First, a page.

You don't need expert knowledge or special training. You just need to avoid downloading and installing anything you do not understand or trust, no matter how tempting, from the following sources:
From a website:
If you are unsure, leave the site and research the software you are being asked to install. If it is OK, you can always come back to site and install it. If it is not OK, you will avoid a malware headache. Nowadays Google Chrome has an integrated protection, which informs the user, that the website that they are trying to access is possibly infected. This helps a lot, by there are way too many malicious websites out there to block. Here is how it will look like (Please note, sometimes this shows up on legit websites, that are just showing advertisements from malicious publishers. If it is a website that you trust - click on "Continue Anyway", or contact the administrator of the website):
Do not trust anything associated with a spam e-mail. Approach e-mail from people you know with caution when the message contains links or attachments. If you are suspicious of what you are being asked to view or install, don't do it. Even if it is from a friend, relative or coworker. They do NOT know that they are infecting you, they do not even know that they sent you an email. If you notice that you are receiving malicious emails from someone - contact them and let them know they are infected, and they can call Geek Me In - Remote Malware Removal
to have their computer cleaned up.
From physical media:
Your friends, family, and associates may unknowingly give you a disc or flash drive with an infected file on it. Don't blindly accept these files; scan them with security software. If you are still unsure, do not accept the files. The viruses that infect USB disks are not that much, but they are indeed very tricky and done for a reason. That reason is - your computer WILL be infected and your passwords will most likely be shared with people around the world for malicious purposes.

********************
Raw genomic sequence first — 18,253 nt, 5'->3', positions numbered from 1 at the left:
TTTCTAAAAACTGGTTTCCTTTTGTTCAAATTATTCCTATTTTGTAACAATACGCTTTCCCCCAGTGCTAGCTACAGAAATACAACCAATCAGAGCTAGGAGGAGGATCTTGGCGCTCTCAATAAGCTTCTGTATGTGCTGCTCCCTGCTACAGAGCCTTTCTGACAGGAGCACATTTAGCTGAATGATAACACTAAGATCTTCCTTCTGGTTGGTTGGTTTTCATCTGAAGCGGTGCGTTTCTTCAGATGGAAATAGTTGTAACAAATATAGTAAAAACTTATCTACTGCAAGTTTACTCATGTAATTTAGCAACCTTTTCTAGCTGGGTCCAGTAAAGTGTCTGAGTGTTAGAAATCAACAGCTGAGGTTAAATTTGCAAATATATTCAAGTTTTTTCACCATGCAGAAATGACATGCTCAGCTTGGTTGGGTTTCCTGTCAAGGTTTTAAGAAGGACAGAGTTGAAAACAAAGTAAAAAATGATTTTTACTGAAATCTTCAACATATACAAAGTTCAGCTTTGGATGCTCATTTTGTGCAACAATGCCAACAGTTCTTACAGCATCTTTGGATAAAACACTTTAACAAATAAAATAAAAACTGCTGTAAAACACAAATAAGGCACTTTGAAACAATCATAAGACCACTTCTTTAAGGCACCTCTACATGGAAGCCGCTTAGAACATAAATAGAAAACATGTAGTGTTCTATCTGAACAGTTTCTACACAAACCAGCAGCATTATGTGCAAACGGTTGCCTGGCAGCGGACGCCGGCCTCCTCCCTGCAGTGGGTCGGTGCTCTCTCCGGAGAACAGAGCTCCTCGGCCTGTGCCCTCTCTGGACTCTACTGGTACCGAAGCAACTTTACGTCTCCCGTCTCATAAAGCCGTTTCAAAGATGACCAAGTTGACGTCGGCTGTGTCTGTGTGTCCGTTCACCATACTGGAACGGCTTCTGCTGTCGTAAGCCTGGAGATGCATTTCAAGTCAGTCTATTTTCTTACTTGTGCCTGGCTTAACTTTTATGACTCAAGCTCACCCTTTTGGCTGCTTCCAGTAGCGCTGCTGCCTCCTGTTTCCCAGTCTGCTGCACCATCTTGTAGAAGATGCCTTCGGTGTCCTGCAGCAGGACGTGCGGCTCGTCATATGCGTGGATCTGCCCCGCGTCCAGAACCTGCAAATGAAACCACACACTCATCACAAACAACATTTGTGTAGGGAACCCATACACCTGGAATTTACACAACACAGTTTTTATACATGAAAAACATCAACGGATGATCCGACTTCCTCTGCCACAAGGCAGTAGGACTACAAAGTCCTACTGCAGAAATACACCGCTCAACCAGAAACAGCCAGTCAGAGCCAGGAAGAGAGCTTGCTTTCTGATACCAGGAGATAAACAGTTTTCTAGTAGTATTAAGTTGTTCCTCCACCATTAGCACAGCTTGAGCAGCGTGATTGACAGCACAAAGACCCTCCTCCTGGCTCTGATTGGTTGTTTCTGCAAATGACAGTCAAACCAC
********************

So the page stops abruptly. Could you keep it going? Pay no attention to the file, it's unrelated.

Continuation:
From a pop-up window:
Some pop-up windows or boxes will attempt to corner you into downloading software or accepting a free "system scan" of some type. Often these pop-ups will employ scare tactics to make you believe you need what they are offering in order to be safe. Close the pop-up without clicking anything inside it (including the X in the corner). Close the window via Windows Task Manager (press Ctrl-Alt-Delete). Whatever you do - do not click on anything on that website, even if it looks like it is coming from your computer.
From another piece of software:
Some programs attempt to install malware as a part of their own installation process. When installing software, pay close attention to the message boxes before clicking Next, OK, or I Agree. Scan the user agreement for anything that suggests malware may be a part of the installation. If you are unsure, cancel the installation, check up on the program, and run the installation again if you determine it is safe. For example - Adobe flash player comes with programs, that are classified as PUP. If you are in a hurry and do not notice the "OPTIONAL OFFER" - you will end up having McAfee installed on your computer. And this is by far the worst antivirus program, that creates more issues for the computer.
From illegal file-sharing services:
You're on your own if you enter this realm. There is little quality control in the world of illegal software, and it is easy for an attacker to name a piece of malware after a popular movie, album, or program to tempt you into downloading it. It takes one bad file, and your whole system can go down. Here is a little example on what a torrent actually is
READ MORE HERE